Currently the state pension is funded by your National Insurance contributions. To be eligible for the state pension you must have enough qualifying years of paying National Insurance.
What is the State Pension?
The state pension is money paid to an individual upon retirement, currently age 66 and over, but it is set to increase to 67 for those born after 1960.
The amount paid is currently £203.85 per week, however this is also set to increase.
How do I Qualify for State Pension?
You must have paid enough National Insurance contributions in order to qualify for the state pension. National Insurance can be paid in a number of ways:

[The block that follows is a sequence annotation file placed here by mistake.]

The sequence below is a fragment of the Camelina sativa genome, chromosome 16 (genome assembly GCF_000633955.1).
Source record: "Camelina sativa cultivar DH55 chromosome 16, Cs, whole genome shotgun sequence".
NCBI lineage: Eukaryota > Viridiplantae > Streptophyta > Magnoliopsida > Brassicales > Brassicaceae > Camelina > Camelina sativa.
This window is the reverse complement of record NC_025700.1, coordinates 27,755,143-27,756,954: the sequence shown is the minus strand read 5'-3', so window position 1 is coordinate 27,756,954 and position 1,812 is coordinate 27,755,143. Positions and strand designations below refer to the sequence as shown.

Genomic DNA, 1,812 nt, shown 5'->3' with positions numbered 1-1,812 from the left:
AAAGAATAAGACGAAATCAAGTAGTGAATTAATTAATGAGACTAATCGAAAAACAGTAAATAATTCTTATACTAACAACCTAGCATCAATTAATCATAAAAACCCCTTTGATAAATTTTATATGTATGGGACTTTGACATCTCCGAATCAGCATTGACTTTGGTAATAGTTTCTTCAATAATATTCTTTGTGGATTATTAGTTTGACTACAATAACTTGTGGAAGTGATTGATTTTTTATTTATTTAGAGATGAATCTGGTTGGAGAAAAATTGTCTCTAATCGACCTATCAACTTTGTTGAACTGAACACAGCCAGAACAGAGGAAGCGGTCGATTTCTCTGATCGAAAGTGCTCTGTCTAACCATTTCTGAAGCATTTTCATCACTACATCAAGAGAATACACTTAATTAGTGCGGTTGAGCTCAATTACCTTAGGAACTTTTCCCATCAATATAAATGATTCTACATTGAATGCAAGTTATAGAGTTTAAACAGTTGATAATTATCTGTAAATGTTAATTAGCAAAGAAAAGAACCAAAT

- Class 1: This is deducted from your pay if you are an employee on payroll, or a credit is applied to your record if you earn within the Lower Earning Limit.
- Class 2: This allows the self-employed to qualify for certain benefits, such as the state pension. It can be added onto your tax return.
- Class 3: This gives individuals the chance to plug in gaps on their National Insurance record.
If you do not make enough NI contributions you might receive a reduced state pension income.
What should I do or check for?
We recommend every individual creates a government gateway account, from here you can monitor your national insurance record. It will tell you if you are eligible for the state pension, and if there are any gaps you can fill in.
Generally, it is beneficial to fill in the gaps in your national insurance record, allowing you to receive as much state pension as possible.